Above: Figure 1. Height of Divine White Blush New Guinea impatiens treated with moderately concentrated solutions of ancymidol (Anc.; 40 ppm), chlormequat chloride (Chl.; 1,500 ppm), daminozide (Dam., 2,500 ppm), ethephon (Eth.; 500 ppm), flurprimidol (Flu.; 20 ppm), paclobutrazol (Pac.; 20 ppm), uniconazole (Uni.; 10 ppm) or plain water (Control).
What we saw
In the first experiment, we observed a wide range in the responses among the three cultivars of New Guineas impatiens to the different PGRs applied (Figure 1). Several PGRs had minimal to no impact on the height of the three New Guinea impatiens cultivars. For example ancymidol, chlormequat chloride, daminozide and ethephon generally resulted in no significant differences in height compared to the untreated control plants, regardless of the concentration (i.e., low, medium or high). While we saw no differences in our experiment, it should be noted that we were evaluating the effectiveness of PGRs in controlling height of seed-propagated New Guinea impatiens with a single-spray application. For those chemicals that resulted in little to no control, multiple applications may result in control of stem elongation.
We found that flurprimidol, paclobutrazol and uniconazole resulted in plants that were shorter than untreated plants (Figure 1). Depending on the active ingredient, concentration and cultivar, plant height was 18% to 48% shorter compared to untreated control plants when these PGRs were applied. However, the highest concentration of uniconazole resulted in severe overregulation (Figure 2). Similarly, the highest concentrations of flurprimidol, paclobutrazol and uniconazole caused a delay in flowering for some of the cultivars.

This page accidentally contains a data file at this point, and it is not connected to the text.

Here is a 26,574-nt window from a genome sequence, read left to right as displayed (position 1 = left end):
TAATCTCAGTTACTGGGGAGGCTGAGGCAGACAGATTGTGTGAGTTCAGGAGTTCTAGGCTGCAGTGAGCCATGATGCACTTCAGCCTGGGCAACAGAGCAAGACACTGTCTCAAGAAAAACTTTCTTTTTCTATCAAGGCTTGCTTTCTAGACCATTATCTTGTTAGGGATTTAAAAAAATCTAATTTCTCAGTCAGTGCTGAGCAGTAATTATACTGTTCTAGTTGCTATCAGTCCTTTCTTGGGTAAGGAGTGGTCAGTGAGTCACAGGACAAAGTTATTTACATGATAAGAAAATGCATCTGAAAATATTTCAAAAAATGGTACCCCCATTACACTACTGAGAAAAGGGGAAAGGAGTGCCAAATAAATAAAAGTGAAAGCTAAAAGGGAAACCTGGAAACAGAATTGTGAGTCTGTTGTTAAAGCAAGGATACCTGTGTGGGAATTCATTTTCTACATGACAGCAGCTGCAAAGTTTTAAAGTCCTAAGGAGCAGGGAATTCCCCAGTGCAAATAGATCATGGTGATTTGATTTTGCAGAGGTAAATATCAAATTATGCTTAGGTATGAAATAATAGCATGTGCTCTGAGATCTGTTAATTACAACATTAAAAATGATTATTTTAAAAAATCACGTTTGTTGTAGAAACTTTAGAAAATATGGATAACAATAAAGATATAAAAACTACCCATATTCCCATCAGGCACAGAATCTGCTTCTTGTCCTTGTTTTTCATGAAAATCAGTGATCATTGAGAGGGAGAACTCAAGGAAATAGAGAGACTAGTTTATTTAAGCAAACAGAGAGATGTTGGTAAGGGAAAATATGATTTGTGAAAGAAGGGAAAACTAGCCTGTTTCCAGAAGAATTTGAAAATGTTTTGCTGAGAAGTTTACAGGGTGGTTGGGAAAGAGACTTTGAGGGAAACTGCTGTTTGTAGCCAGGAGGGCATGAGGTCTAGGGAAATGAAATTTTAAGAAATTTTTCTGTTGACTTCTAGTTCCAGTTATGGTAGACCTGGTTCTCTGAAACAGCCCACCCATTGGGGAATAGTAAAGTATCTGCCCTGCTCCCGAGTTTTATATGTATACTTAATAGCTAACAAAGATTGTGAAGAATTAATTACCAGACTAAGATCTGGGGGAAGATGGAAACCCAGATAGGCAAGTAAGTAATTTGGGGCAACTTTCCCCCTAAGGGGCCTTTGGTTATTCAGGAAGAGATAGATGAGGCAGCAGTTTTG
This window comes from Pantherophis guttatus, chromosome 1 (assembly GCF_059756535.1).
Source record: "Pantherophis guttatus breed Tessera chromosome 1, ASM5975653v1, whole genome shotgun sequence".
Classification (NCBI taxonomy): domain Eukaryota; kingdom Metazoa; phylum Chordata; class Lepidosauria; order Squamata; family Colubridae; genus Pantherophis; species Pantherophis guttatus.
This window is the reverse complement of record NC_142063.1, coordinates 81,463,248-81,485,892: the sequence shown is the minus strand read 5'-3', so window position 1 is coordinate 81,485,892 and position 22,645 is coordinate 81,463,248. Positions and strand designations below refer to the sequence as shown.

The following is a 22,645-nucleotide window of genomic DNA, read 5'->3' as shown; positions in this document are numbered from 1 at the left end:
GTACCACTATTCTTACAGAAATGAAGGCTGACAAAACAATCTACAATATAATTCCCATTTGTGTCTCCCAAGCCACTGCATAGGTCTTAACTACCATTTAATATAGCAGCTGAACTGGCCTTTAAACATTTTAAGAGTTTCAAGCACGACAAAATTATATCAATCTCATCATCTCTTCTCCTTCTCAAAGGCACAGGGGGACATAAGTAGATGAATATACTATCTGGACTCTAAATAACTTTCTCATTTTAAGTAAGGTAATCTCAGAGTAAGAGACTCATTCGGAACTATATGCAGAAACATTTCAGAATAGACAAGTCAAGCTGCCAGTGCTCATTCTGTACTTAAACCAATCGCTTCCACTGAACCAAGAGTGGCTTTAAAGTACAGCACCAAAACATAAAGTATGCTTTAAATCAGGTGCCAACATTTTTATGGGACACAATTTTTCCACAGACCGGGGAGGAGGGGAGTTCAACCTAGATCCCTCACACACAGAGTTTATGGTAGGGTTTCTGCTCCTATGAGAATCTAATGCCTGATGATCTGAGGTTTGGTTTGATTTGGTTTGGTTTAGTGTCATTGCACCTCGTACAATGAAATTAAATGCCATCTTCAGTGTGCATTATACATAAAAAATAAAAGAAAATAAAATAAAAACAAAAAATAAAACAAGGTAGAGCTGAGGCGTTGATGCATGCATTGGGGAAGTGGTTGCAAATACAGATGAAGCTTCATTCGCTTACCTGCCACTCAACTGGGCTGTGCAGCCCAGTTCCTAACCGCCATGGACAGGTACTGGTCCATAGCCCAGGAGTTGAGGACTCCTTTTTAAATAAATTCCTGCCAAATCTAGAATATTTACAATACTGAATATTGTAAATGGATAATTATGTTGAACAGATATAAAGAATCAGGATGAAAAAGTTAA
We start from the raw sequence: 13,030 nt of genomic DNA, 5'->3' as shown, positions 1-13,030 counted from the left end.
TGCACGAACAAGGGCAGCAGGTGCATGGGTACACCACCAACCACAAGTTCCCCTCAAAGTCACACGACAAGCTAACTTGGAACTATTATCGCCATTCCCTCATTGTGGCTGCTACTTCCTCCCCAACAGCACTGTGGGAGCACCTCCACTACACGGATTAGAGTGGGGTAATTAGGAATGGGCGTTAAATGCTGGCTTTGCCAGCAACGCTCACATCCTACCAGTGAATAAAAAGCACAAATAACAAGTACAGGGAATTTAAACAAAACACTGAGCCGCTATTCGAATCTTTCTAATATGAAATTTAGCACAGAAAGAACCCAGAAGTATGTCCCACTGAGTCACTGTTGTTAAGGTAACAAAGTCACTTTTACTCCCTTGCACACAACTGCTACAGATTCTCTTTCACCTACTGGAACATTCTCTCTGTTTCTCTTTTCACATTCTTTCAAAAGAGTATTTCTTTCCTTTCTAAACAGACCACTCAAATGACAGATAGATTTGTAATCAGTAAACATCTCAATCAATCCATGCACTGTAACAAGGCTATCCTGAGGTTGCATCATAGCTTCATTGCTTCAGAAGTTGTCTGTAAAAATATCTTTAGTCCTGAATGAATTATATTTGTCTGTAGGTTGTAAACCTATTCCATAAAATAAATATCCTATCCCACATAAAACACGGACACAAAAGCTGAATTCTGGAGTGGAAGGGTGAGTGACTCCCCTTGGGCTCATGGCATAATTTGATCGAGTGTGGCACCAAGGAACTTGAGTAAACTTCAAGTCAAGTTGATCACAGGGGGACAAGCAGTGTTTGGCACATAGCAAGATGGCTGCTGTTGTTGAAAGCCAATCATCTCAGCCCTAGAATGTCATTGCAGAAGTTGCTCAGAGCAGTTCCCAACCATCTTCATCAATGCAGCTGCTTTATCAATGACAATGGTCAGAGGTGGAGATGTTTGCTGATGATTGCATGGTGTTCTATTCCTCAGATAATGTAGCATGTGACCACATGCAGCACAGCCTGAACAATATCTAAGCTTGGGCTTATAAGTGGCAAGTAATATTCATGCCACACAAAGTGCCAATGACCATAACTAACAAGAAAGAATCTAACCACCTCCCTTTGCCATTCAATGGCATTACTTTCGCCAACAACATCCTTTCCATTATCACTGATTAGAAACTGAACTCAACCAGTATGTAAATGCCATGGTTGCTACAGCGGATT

Left: Figure 2. The highest concentrations of some PGRs resulted in
overregulation of growth, such as this plant treated with 20 ppm of
Our second experiment evaluated broader ranges of concentrations of the PGRs that we identified as being effective in Experiment 1—flurprimidol, paclobutrazol and uniconazole. As we observed in Experiment 1, the high concentrations of flurprimidol and paclobutrazol (20 and 40 ppm) suppressed the height of plant too much, while solutions of uniconazole that were 5 ppm or greater resulted in too much growth control (Figure 1). For both flurprimidol and paclobutrazol, solutions of 5 to 10 ppm provided the most appropriate amount of height control for production of seed New Guinea impatiens in 1801 flats. For uniconazole, 2.5 ppm provided the most appropriate control of height in our experiment. However, we believe that even lower concentrations of uniconazole than we used in our experiments, such as 1 to 1.5 ppm, may provide adequate control of seed New Guinea impatiens height for production in flats.
Below, Figure 3. Divine Cherry Red New Guinea impatiens treated with flurprimidol (0, 5, 10, 20 or 40 ppm), paclobutrazol (0, 5, 10, 20 or 40 ppm) or uniconazole (0, 2.5, 5, 10 or 20 ppm).
Conclusions and future directions
The Divine series of seed-propagated New Guinea impatiens is a potential option for production in flats. Our research shows that solutions containing 5 to 10 ppm flurprimidol or paclobutrazol or 2.5 ppm uniconazole can suppress height so plants are appropriately sized within the flats. These experiments were conducted in the Upper Midwest, so plants grown in different regions may require different concentrations of PGRs for adequate control. Always perform in-house trials with PGRs to see which concentrations work in your specific growing conditions. GT
Christopher J. Currey (email@example.com) is an Assistant Professor of Horticulture specializing in greenhouse and controlled-environment crop production, and Nicholas J. Flax (firstname.lastname@example.org) and Kellie J. Walters (email@example.com) are graduate students in the Department of Horticulture. The authors would like to thank Wagner Greenhouses for plant material and OHP, Fine Americas and SePRO for PGRs.